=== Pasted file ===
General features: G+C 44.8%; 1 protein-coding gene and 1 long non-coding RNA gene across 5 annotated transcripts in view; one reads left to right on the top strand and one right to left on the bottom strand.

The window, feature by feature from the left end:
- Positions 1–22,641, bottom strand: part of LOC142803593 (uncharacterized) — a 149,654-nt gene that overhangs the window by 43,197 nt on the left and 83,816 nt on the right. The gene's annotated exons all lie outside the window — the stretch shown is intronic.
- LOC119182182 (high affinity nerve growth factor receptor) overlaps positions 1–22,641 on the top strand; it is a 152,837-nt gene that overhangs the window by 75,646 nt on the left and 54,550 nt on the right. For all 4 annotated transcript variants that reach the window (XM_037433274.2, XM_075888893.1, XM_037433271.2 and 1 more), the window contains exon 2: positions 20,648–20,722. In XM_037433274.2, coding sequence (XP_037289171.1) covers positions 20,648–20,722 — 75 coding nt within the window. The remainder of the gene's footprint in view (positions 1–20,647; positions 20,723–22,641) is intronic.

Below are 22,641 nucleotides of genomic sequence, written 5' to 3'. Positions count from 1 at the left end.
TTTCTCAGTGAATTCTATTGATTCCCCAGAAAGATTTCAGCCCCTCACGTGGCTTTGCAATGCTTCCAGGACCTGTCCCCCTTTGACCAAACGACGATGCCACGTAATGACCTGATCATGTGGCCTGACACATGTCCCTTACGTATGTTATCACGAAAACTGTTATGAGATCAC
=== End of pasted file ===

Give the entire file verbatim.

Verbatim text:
General features: G+C 44.8%; 1 protein-coding gene and 1 long non-coding RNA gene across 5 annotated transcripts in view; one reads left to right on the top strand and one right to left on the bottom strand.

The window, feature by feature from the left end:
- Positions 1–22,641, bottom strand: part of LOC142803593 (uncharacterized) — a 149,654-nt gene that overhangs the window by 43,197 nt on the left and 83,816 nt on the right. The gene's annotated exons all lie outside the window — the stretch shown is intronic.
- LOC119182182 (high affinity nerve growth factor receptor) overlaps positions 1–22,641 on the top strand; it is a 152,837-nt gene that overhangs the window by 75,646 nt on the left and 54,550 nt on the right. For all 4 annotated transcript variants that reach the window (XM_037433274.2, XM_075888893.1, XM_037433271.2 and 1 more), the window contains exon 2: positions 20,648–20,722. In XM_037433274.2, coding sequence (XP_037289171.1) covers positions 20,648–20,722 — 75 coding nt within the window. The remainder of the gene's footprint in view (positions 1–20,647; positions 20,723–22,641) is intronic.

Below are 22,641 nucleotides of genomic sequence, written 5' to 3'. Positions count from 1 at the left end.
TTTCTCAGTGAATTCTATTGATTCCCCAGAAAGATTTCAGCCCCTCACGTGGCTTTGCAATGCTTCCAGGACCTGTCCCCCTTTGACCAAACGACGATGCCACGTAATGACCTGATCATGTGGCCTGACACATGTCCCTTACGTATGTTATCACGAAAACTGTTATGAGATCAC